When it comes to food, I believe in moderation.
Ok, that is not entirely true.
Maybe just a little?
Nope, if I am honest to myself – and that would mean being honest with you – I have no bone of moderation in my entire body. Not even a little one – a little sliver, hidden in among capillaries and cartilage in the farthest corner of a finger or a little toe.
I eat anything – everything – and sometimes way too much of it.
I can’t help myself, because you see, I am just too curious. As humans we all have a little slider. One that regulates the ratio curiosity to sagacity. Move it to the right and curiosity increases whilst sagacity decreases. Move it in the opposite direction, and the sagacity increases at the cost of curiosity.
Ideally, it should be balanced, somewhere near the middle – or so most would argue. A little bit of this and a little bit of that.
But not in my case.
Curiosity wins every time. Hands down, no contest. It’s as if my slider got stuck, frozen, rusted – and no amount of pushing and pulling will move it.
So here I am: fourty-five years old with too much curiosity and almost no sagacity.
Someone once asked me if I would ever consider becoming vegetarian.
The mere thought of a thousand people crunching celery at the same time, horrifies me.
I have respect for people who make choices and stick to them. Honestly, I do. Except, when they acquire that forlorn look that vegetarians so often have. Seriously, that look that says “don’t you dare look at me, I am not having any fun”.
I have no bones to pick with vegetarians or even vegetables for that matter. I do and have loved both (except those that resemble small trees). But then both must be fresh, clean, crunchy and fun.
I once dated a vegetarian. It was a very long time ago and lasted no more than a few weeks. Meeting her friends was a nightmare.
“Hi, I am M, and I am Ovo”.
“My name is N and I am Ovo-lacto”.
And so the restrictions revealed themselves.
B was vegan, N Plus was “RAW” and N Plus’s boyfriend was Jain. And the flexible one, she was Sattvic. From a higher order, or at least so she behaved.
Can you image a dinner with friends where all meats, eggs, honey, fish, milk, onions, leeks, red lentils, blue cheeses, chocolate, chives, garlic, nutmeg and a million other ingredients are not allowed in or near the food? Where one demanded that you pick her meal up from under an apple tree to prevent the tree from getting hurt?
Now, I believe that if a guy really likes a potato, he is a pretty decent sort of guy, but this lot? Hell nooo!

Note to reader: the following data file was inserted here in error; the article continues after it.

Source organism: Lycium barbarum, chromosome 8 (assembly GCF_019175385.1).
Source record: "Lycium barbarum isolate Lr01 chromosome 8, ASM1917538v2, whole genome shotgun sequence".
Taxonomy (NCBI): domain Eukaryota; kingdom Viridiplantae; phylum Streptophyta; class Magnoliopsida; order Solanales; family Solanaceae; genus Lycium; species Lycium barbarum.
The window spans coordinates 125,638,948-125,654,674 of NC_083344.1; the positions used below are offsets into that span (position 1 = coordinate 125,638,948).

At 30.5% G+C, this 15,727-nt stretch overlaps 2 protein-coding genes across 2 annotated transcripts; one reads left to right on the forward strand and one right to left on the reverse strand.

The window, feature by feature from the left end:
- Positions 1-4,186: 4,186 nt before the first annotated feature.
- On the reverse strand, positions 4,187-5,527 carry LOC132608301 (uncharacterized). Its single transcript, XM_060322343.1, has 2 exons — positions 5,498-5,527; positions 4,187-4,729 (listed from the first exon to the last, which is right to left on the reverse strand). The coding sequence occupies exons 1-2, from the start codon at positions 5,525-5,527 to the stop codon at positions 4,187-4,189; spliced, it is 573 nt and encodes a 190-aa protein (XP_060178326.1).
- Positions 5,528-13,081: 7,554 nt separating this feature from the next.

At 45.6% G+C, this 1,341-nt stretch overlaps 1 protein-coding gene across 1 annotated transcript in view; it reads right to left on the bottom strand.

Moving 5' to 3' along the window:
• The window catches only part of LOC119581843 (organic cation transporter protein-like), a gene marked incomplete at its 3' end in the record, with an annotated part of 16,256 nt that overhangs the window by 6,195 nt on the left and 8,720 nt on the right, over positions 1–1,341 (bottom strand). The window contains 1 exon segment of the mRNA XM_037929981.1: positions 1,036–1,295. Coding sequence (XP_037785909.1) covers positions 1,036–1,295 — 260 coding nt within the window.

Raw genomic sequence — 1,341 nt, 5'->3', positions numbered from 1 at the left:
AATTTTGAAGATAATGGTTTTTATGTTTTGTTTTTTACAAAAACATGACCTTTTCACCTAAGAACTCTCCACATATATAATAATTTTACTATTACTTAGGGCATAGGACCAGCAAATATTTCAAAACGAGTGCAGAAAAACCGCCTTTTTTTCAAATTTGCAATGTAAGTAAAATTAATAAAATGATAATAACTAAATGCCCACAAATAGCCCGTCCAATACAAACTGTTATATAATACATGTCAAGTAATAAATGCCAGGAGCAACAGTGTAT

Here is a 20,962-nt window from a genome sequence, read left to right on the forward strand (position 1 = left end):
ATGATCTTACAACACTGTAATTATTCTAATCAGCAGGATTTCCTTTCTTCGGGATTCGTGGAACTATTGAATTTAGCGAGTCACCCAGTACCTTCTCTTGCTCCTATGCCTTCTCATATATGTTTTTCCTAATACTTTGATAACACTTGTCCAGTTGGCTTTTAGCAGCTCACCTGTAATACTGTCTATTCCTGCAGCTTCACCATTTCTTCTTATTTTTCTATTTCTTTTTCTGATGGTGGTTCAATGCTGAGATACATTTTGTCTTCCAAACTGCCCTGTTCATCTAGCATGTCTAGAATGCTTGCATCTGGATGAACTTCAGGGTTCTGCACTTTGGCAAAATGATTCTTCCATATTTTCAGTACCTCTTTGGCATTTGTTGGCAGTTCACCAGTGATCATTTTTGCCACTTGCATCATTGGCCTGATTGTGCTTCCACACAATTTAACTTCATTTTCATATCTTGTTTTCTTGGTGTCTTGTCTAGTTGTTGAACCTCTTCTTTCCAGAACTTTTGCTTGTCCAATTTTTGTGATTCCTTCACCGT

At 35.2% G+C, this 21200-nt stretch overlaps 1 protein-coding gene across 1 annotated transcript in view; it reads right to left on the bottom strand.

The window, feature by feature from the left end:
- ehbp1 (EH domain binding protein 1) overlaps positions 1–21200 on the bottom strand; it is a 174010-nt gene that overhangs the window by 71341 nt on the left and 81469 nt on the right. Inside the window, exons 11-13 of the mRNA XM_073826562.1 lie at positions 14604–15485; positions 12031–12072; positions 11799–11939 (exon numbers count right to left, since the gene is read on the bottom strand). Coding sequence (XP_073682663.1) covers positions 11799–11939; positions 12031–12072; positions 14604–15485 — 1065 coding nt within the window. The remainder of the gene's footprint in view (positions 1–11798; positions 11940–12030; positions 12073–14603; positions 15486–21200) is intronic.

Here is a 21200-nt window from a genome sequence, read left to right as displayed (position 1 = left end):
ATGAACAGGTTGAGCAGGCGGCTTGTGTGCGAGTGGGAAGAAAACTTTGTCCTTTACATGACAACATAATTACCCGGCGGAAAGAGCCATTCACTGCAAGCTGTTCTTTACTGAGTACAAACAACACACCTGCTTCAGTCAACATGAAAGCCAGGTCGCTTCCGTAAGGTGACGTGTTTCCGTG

I take great pride and pleasure in being a cook. Being a cook involves applying heat to ingredients and in doing so, transform them. Change their texture, enhance their flavours and kill the bugs in them. Let them sing and reach their full potential. Share them with others in order to please, to tease, to nourish and to spread and share happiness.
In doing so, I make no distinction between nature’s creations – animal or plant, nut or pulse, fruit or flower. Some I only lightly kiss with heat, others I submerge in it. I cook meals that take only ten minutes, but I also cook meals that allow me to start and finish a decent size novel.
My curiosity for food takes me to new places with unfamiliar ingredients. Once there, it is the food that brings me closer to strangers, and helps me understand and respect them.
How can you learn if you say no? To onions and red lentils, and honey and eggs? Because the fruit was picked from a branch instead of from the ground?
How can you respect if you say no thank you to a kind act of sharing? Even if it meant killing a chicken, or a duck or a goat? What you’re offered might mean that someone might go a little hungry tonight just to feed you, and you say, “no thanks I do not eat chicken”.
I understand the reasons for restrictive food choices, religious, physical or otherwise. And I’ll go as far as respecting some of them. But I have little respect for moral bigotry and insincerity – ideological commitments based on positions of privilege. Unnecessary restraints on joy and pleasure. Careless limitations on freedom and curiosity.
It was Mahatma Ghandi who once said: “There are people in the world so hungry, that God cannot appear to them except in the form of bread.”
Think about that the next time you turn down something outside your comfort zone. Think about where it comes from, how it got to you and the people who reach out to share. Unless you’re absolutely certain that the duck, or chicken or pig will bring upon you death or eternal hell and condemnation, do not judge or reject. Instead, just tweak your curiosity slider a little to the left. Be curious and be grateful. The world is dark enough as it is.
I love maguni and every time my visits to the Kavango region coincides with maguni season, I buy as many as I can carry. Alternatively, I make a nuisance of myself and ask everyone going that way, to bring some back for me.
Also known as monkey orange, the fruit from the Strychnos spinosa, deserves star status in our local cuisine. Its flavour compounds includes mandarin, orange and banana. I teamed up with pastry chef Eleini Pavlis of the Kameeldorn Garten restaurant in Otjiwarongo to make this frozen Maguni parfait. As the name suggests it is parfait (perfect).